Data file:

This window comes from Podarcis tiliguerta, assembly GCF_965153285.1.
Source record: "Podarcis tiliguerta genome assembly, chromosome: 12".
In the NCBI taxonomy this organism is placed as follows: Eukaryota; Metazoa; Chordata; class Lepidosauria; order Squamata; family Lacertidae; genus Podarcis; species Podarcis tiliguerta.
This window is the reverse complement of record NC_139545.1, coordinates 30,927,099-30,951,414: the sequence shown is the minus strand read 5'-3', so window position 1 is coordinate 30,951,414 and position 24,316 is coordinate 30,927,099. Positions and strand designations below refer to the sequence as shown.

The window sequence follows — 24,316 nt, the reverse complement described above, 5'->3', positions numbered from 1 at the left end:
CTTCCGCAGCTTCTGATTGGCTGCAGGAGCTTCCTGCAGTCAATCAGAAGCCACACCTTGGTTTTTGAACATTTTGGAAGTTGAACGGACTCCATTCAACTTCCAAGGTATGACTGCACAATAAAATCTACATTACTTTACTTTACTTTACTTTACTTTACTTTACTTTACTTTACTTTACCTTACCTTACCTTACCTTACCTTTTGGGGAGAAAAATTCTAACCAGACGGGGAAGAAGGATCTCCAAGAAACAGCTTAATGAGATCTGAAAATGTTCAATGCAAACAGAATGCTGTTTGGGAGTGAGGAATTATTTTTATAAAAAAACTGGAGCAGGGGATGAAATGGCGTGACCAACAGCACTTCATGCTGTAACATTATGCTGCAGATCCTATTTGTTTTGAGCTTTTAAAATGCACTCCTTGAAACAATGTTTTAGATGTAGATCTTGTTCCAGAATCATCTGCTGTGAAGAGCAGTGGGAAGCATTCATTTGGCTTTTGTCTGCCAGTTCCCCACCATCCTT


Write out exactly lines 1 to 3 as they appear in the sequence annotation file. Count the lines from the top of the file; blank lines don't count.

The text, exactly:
This window comes from Podarcis tiliguerta, assembly GCF_965153285.1.
Source record: "Podarcis tiliguerta genome assembly, chromosome: 12".
In the NCBI taxonomy this organism is placed as follows: Eukaryota; Metazoa; Chordata; class Lepidosauria; order Squamata; family Lacertidae; genus Podarcis; species Podarcis tiliguerta.